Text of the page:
• We know that the connection count for every vertex will be zero

C1

C1

C2

c

a'

b

a'

b

c

a

c'

b'

C3

C3

c'

a

b'

C3

a

b'

c'

a'

c

b

C2

C2

C1

Symmetry Detection Problem
• What precisely is a symmetry of a graph G?
• A symmetry is a permutation  of the labels assigned to vertices of G such that G = G
• The set of all symmetries is denoted Aut(G)

G = G

G G

• = (a,c',b')(a',c,b)
• = (a,a')(b,c')(b',c)(C1,C2)
The Search Tree
• We have a stable ordered partition  of the vertices of the graph. How can we extract Aut(G)?
• Recall the naïve approach: we need labelings (i.e. discrete colorings)
• We select a non-singleton color T (for target) and generate |T| colorings, each with one element of T individualized "in front of" the remainder of T
• Partitions the set of all discrete colorings descendant from 
• We can then recursively apply partition refinement to further prune the search space!
• Fix the first discrete coloring found as ; the remaining discrete colorings yield likely candidates for Aut(G)
The Search Tree

0

1

2

4

3

5

 = 035421

• Out of 6! = 720 possible labelings, partition refinement pruned away 714, leaving the six symmetries of the graph
• Discrete colorings do not necessarily yield symmetries
• Refinement is only an approximation
• Only occurs on highly regular graphs, which are uncommon in EDA applications

 =

3 = (0,3,5)(1,2,4)

5 = (0,5)(1,4)

1 = (2,4)(3,5)

0 = 

4 = (0,5,3)(1,4,2)

2 = (0,3)(1,2)

saucy : Runtime Performance
• Speedup is roughly linear in the number of vertices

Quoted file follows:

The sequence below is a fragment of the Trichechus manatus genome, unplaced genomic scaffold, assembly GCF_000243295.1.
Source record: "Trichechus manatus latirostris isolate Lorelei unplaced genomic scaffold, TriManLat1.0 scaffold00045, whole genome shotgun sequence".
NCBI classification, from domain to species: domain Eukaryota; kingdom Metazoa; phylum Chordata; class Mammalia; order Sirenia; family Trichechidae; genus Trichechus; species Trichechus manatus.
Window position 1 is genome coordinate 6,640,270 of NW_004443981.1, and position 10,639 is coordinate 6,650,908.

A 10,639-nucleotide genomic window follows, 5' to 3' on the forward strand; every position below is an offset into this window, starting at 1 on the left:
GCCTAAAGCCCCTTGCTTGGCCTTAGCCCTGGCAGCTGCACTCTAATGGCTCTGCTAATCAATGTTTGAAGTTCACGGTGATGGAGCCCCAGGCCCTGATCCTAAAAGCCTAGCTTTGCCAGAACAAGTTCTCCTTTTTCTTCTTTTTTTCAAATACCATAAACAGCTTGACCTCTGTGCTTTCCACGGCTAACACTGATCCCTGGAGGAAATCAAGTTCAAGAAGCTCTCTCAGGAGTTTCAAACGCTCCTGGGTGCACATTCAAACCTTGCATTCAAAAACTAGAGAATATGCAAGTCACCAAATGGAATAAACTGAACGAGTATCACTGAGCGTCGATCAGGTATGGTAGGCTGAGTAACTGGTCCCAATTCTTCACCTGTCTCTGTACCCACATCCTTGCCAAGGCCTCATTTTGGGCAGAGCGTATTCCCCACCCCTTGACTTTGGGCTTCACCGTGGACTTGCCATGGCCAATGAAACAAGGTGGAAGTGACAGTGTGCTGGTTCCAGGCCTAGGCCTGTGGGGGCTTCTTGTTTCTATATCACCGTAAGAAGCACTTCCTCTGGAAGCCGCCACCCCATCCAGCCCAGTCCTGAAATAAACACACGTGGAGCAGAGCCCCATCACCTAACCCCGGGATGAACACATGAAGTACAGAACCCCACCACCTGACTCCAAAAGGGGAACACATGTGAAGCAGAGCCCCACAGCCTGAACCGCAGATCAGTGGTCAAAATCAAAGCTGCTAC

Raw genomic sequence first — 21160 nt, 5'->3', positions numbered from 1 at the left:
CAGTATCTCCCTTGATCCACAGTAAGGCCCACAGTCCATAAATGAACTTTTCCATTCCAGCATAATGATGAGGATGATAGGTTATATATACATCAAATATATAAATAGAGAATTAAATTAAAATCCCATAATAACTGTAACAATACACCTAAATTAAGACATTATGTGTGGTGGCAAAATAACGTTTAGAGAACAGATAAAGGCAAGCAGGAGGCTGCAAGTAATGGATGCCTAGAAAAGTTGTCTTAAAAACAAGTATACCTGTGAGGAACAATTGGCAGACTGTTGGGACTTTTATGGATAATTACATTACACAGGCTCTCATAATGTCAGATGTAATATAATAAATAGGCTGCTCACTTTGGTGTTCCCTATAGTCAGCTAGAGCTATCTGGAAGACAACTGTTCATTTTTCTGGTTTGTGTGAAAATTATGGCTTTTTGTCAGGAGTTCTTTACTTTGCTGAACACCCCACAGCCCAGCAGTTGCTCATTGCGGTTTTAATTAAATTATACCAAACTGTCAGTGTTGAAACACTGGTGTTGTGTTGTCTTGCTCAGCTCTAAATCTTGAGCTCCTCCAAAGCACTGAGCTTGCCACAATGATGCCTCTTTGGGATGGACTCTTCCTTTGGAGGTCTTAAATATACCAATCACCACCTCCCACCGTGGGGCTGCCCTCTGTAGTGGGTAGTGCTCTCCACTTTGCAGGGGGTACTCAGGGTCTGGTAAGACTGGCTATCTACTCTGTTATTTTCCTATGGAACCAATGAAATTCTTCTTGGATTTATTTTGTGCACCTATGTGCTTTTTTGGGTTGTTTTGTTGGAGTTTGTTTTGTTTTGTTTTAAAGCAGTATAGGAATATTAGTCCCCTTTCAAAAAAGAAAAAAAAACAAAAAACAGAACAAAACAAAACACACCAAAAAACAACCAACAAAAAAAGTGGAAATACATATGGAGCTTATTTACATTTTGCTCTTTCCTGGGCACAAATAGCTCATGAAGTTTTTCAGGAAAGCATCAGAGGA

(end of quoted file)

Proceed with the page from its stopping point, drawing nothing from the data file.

• Primarily due to efficient use of sparsity within the partition refinement procedure
• Search tree maintenance has relatively low overhead
• We ran saucy and nauty on the complement graphs
• Isomorphic search trees!
• Isolate performance difference in refinement
• Slowdown is roughly linear, which is expected given difference in representation
Ordered Partitions
• The partition refinement algorithm based on degree operates independently of the labeling of the graph
• To guarantee identical partition representations for isomorphic graphs, we impose an ordering on the colors in the partition
• When a color is split, the new colors are assigned in sorted order of degree with the refining color
• Refining colors are chosen based on position within the partition ordering, not based on label
• The search algorithm absolutely the refinement procedure to be labeling-independent!

1

2

3

4

5

6

7

Partition Refinement
• In a stable coloring:
• vertices in different colors definitely cannot map into each other in some symmetry of the graph
• vertices in the same color may map into each other (i.e. refinement is only an approximation)

C1

• Refinement can't distinguish any vertices (all have degree two)
• Vertices in the triangle and square cannot map into each other
• Fortunately, this rarely happens with EDA instances
• An exact, polynomial time partition refinement algorithm would prove that the graph isomorphism problem is in P

a'

b

c

C3

a

b'

c'

C2